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Investors in the BetaShares Asia Technology Tigers ETF (ASX: ASIA) would be fairly used to getting a performance that bests the S&P/ASX 200 Index (ASX: XJO). After all, this is an ASX ETF that has managed to give investors an average return of 24.4% per annum over the past 3 years. In contrast, the iShares Core S&P/ASX 200 ETF (ASX: IOZ), an index fund that tracks the ASX 200, has returned an average of 22.8% per annum over the same period.
Over November thus far, the ASX 200 has gone backwards by roughly 0.6%. So we can see this trend continuing somewhat, seeing as the ASIA ETF has given its investors a return of 1.42% over the same period. But it hasn’t all been smooth sailing. ASIA spent the first half of the month giving its investors the kind of returns they might be used to, shooting up more than 7% by 17 November.
But since then, it has been a different story. At the end of that particular Wednesday, ASIA units closed at a price of $10.55. On Friday, those same units ended the day at $9.99. That’s a slide of around 5.3%. So it’s fair to say this ETF has spent a good chunk of November on struggle street.
So what might we blame this performance on?
ASIA ETF struggles in November
Well, to dig into that question, let’s check out what kind of investments underpin ASIA’s investing portfolio. Like all share-based ETFs, ASIA is a fund that invests in underlying shares. Unlike an index fund though, this ETF holds a relatively concentrated portfolio of 50 companies. According to BetaShares, these are selected to give investors exposure to “the 50 largest technology and online retail stocks in Asia (ex-Japan).”
So ASIA’s current largest holdings (and their fund weightings) are as follows:
- Taiwan Semiconductor Manufacturing Company Ltd, with a weighting of 10.9%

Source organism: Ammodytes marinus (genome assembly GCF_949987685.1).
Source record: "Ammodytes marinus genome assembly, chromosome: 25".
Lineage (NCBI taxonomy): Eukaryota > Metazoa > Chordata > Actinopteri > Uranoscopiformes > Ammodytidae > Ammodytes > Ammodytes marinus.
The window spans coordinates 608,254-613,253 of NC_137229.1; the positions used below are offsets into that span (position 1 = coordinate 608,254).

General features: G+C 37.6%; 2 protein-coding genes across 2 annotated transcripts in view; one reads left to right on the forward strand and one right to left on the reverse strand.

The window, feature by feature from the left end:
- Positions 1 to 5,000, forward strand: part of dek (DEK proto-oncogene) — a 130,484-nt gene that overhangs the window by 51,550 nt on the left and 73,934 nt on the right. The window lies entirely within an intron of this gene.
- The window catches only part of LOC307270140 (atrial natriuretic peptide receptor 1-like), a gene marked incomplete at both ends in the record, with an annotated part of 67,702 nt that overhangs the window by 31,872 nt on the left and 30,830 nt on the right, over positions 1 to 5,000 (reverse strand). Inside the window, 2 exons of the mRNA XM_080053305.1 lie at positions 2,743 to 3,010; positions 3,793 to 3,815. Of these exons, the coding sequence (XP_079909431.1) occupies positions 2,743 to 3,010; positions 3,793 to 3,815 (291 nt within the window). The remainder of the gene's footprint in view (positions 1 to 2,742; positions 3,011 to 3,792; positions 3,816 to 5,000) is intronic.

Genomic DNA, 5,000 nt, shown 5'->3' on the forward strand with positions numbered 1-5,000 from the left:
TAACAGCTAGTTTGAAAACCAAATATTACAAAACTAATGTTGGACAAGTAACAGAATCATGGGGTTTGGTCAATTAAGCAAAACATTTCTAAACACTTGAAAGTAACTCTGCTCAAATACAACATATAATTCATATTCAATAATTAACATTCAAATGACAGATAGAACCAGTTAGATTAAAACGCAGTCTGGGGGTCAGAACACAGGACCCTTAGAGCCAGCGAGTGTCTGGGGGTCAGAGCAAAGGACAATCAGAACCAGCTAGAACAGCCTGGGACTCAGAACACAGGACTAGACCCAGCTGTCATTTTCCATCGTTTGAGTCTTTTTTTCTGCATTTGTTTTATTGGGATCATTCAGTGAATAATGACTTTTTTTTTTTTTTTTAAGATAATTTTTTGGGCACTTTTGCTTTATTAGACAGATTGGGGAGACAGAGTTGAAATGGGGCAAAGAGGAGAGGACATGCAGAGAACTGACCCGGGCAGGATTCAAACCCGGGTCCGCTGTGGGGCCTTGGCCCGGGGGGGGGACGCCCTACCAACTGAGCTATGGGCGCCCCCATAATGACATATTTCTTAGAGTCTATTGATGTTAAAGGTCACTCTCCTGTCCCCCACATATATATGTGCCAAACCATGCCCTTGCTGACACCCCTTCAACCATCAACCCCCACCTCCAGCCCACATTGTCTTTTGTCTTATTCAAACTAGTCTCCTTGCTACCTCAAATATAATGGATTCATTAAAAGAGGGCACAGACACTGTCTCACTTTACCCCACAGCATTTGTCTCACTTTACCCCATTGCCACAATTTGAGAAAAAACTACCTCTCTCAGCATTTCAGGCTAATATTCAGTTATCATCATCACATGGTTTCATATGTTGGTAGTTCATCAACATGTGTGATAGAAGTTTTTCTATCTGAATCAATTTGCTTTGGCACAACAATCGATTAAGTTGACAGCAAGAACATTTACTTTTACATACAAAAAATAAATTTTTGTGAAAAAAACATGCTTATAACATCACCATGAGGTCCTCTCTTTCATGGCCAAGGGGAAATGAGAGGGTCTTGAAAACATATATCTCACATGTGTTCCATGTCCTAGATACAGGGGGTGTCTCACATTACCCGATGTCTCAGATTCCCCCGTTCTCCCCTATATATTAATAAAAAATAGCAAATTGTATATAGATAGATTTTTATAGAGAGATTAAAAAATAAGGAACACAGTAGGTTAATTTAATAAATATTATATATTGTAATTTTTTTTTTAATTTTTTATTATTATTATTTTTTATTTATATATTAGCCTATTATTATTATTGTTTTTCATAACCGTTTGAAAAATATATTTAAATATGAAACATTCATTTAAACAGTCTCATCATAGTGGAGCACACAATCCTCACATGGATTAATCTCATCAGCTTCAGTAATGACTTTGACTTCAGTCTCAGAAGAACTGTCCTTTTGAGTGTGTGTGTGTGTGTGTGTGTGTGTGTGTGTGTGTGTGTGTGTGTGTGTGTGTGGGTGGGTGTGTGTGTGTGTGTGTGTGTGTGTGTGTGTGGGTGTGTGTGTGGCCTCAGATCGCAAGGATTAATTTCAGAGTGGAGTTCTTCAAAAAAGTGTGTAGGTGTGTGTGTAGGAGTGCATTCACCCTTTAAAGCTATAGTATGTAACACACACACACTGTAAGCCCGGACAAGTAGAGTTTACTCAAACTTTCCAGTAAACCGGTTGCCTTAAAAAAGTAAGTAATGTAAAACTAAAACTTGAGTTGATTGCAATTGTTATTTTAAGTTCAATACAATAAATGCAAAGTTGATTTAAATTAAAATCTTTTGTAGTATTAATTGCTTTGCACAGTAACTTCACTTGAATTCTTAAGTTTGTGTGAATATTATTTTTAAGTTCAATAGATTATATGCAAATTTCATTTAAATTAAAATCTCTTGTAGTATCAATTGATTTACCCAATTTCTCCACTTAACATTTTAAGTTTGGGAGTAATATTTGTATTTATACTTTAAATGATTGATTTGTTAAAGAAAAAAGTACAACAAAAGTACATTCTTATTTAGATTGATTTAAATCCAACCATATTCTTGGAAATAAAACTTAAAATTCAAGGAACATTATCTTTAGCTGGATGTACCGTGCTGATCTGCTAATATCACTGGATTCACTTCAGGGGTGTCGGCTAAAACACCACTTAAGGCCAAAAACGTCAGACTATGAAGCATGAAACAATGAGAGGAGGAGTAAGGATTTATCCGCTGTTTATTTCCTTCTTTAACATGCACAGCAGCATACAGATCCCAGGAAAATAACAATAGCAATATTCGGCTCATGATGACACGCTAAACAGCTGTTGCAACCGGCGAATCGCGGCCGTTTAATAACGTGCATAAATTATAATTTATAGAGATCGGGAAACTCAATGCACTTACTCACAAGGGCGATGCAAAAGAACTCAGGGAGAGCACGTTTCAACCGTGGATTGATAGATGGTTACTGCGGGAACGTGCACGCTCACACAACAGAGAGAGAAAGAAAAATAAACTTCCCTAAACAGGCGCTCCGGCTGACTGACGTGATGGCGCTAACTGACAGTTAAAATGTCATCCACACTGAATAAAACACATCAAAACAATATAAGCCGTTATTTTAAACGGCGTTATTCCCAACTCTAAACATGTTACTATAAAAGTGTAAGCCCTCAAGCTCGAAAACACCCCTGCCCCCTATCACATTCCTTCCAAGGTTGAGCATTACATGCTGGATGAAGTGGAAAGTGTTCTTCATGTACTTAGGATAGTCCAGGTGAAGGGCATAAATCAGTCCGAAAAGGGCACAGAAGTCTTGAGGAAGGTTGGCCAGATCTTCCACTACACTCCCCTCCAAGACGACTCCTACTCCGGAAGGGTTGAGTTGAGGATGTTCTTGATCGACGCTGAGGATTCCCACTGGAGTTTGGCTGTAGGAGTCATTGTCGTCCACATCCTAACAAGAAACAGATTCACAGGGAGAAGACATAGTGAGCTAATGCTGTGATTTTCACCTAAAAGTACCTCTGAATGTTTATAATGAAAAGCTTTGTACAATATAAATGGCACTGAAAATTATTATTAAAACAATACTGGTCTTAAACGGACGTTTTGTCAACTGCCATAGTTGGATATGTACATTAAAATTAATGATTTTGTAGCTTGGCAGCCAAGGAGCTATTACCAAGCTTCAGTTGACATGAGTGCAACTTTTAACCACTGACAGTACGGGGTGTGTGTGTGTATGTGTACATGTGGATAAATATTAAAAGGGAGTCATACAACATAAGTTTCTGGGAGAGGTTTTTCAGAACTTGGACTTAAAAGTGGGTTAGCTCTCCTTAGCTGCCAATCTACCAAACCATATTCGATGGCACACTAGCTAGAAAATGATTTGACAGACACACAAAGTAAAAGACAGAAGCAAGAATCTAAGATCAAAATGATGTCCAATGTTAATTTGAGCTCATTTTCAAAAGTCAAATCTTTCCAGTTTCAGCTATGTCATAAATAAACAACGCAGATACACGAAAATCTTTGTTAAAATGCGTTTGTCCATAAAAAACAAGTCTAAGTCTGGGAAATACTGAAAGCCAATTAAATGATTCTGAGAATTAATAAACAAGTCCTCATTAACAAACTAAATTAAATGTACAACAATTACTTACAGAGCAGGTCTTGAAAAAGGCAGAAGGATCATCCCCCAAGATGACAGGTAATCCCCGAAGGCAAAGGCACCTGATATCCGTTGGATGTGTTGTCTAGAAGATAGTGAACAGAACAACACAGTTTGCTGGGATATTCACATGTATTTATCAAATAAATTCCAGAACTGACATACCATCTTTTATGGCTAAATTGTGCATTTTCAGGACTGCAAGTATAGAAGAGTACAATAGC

- Samsung Electronics, with a weighting of 10.1%
- Tencent Holdings Ltd, with a weighting of 9.8%
- Alibaba Group Holding Ltd, with a weighting of 8.7%
- Meituan, with a weighting of 6.7%
As you can see, even though ASIA already has a relatively concentrated portfolio, its 5 largest holdings make up almost half (46.2%) of this ETF’s portfolio. That means they have a massive influence on how this ETF performs.
So, let’s check out how these stocks have been travelling over November so far.
Taiwan Semiconductors has put on roughly 3% since the end of October.
Samsung is up 3.58%.
Tencent is down 3.66%.
Alibaba has lost a nasty 19.15%.
And Meituan has lost 2.2%.
As you can gather, it’s the Chinese e-commerce giant Alibaba that we can probably blame for ASIA’s struggles over November (particularly the back half of the month). A near-20% decline of an ETF’s fourth-largest holding is going to put a dent in its performance, especially if the other major holdings don’t have an explosive month of gains to make up for it. This is the most probable reason why ASIA has had such a lukewarm month.
The BetaShares Asia Technology Tigers ETF charges a management fee of 0.67% per annum.